Monday, October 17, 2011

How Catholics Read and Study the Bible

Let’s suspend disbelief in God for a moment.

To understand a Catholic studying the Bible, that disbelief in God must be suspended. We believe in God, even when we struggle or question. Our belief in God gives us reason to hope. Disbelief is not seen as enlightenment, but a serious internal struggle. I do not believe God is ever disproved; I believe he is replaced.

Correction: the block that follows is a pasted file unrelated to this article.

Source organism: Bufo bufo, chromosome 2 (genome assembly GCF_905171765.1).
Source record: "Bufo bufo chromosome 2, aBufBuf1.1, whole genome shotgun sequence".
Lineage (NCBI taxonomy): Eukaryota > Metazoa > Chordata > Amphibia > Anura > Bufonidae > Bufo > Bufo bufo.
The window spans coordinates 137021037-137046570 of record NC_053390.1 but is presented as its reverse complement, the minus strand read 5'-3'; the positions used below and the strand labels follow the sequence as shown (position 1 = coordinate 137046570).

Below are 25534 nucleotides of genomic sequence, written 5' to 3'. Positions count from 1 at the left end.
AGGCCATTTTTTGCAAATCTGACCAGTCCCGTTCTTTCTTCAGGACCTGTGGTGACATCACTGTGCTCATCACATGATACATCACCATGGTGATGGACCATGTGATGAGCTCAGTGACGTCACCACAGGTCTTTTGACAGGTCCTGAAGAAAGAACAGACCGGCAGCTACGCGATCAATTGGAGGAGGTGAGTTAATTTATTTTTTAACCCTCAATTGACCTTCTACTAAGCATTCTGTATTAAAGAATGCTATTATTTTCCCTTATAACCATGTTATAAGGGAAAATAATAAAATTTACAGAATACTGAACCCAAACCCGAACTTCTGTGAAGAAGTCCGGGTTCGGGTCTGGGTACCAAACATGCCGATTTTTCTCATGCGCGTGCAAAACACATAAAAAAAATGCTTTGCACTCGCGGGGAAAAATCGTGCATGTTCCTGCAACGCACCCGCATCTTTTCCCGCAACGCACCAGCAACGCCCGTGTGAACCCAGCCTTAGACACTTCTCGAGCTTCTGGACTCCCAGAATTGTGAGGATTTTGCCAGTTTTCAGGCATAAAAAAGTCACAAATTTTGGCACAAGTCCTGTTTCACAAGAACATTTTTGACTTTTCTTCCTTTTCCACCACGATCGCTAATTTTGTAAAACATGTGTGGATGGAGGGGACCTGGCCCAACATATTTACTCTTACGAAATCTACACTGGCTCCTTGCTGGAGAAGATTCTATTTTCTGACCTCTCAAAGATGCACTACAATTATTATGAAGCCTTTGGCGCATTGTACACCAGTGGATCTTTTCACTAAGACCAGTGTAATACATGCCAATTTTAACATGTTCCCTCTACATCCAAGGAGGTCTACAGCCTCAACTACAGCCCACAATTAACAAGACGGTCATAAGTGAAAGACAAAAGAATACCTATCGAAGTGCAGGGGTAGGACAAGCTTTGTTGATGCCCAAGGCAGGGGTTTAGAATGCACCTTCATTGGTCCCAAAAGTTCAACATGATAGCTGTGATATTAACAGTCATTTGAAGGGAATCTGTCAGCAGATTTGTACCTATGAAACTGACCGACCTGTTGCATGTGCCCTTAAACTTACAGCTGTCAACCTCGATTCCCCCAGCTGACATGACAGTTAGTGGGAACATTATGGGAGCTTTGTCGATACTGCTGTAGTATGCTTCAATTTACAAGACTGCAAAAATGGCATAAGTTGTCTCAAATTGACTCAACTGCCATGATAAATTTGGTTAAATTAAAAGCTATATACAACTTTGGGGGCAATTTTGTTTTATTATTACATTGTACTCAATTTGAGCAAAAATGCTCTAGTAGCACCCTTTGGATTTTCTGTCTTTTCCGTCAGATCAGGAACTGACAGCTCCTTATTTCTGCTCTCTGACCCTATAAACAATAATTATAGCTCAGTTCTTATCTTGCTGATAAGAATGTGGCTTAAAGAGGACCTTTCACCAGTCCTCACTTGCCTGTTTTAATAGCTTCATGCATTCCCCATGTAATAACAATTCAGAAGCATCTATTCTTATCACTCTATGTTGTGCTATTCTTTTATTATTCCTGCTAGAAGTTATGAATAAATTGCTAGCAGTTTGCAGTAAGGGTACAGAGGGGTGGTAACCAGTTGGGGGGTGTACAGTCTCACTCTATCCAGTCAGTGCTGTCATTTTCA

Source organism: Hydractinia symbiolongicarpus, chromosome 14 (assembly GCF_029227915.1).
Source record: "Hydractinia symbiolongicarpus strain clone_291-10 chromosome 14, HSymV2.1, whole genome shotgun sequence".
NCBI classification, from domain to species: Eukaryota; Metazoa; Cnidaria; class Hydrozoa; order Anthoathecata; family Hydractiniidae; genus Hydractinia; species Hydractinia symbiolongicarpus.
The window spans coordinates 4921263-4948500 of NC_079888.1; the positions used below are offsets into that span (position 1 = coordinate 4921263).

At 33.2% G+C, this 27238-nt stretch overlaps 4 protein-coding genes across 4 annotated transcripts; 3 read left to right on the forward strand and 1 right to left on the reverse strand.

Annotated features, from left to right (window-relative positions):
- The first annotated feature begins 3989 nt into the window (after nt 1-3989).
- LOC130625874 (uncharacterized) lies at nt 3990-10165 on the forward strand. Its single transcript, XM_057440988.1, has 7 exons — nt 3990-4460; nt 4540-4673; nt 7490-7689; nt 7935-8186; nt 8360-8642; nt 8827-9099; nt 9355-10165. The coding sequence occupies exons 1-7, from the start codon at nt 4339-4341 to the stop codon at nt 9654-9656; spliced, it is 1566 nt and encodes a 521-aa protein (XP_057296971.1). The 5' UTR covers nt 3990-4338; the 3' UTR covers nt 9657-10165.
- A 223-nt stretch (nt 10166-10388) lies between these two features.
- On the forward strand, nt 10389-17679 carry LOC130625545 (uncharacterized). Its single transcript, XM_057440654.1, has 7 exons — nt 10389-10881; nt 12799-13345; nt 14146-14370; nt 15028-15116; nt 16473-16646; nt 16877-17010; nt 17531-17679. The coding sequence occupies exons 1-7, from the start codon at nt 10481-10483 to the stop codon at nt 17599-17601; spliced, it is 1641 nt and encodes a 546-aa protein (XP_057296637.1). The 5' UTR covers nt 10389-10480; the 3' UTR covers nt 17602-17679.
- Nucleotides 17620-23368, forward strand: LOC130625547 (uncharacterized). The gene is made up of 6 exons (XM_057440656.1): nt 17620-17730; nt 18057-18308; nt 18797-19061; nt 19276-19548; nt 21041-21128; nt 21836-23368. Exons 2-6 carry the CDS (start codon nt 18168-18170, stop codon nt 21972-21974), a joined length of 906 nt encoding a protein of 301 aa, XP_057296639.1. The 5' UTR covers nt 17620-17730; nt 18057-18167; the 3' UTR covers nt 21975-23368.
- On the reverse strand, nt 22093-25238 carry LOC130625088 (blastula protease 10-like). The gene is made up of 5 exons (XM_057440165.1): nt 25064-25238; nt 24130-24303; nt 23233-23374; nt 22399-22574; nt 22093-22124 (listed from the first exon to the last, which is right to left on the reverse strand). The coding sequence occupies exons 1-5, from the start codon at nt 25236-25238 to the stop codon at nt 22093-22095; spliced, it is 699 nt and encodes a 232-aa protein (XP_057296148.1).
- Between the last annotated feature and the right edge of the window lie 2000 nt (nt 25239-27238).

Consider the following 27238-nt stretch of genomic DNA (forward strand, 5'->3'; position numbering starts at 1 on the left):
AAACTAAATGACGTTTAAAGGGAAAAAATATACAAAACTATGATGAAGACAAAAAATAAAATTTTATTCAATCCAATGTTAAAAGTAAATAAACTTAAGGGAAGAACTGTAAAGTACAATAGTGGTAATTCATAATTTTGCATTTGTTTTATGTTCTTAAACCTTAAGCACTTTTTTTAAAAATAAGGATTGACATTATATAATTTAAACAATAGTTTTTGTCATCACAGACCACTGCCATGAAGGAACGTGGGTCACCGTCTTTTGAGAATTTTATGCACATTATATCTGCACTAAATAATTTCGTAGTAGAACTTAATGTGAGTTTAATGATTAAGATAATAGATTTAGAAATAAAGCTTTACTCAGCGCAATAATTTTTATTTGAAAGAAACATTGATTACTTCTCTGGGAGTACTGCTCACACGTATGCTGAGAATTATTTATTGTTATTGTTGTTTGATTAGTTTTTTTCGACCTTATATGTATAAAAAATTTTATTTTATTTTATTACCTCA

Replaced by what? Self is the first guess; then there are millions of other things which seek to fill crevices of the heart only God fully can. Each person grapples with the question of God, but in the Christian’s case, he or she can clearly point to a period in history when God revealed himself to man. Except in mythology, that had never happened before, and has not happened since. The Resurrection is a historical fact which cannot be ignored; as Pope Benedict XVI wrote in Deus Caritas Est, “being a Christian is not the result of an ethical choice or a lofty idea, but the encounter with an event, a person, which gives life a new horizon and a definite direction.”

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